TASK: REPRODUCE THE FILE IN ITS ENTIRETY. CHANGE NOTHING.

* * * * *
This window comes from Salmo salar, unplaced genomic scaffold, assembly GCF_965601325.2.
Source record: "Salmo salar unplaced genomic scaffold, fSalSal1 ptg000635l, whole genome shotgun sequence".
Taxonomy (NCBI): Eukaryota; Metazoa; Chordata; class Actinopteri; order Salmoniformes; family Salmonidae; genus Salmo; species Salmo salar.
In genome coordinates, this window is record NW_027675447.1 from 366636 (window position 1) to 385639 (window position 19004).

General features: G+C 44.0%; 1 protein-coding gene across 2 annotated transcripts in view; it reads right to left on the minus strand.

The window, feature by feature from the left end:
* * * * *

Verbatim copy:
This window comes from Salmo salar, unplaced genomic scaffold, assembly GCF_965601325.2.
Source record: "Salmo salar unplaced genomic scaffold, fSalSal1 ptg000635l, whole genome shotgun sequence".
Taxonomy (NCBI): Eukaryota; Metazoa; Chordata; class Actinopteri; order Salmoniformes; family Salmonidae; genus Salmo; species Salmo salar.
In genome coordinates, this window is record NW_027675447.1 from 366636 (window position 1) to 385639 (window position 19004).

General features: G+C 44.0%; 1 protein-coding gene across 2 annotated transcripts in view; it reads right to left on the minus strand.

The window, feature by feature from the left end: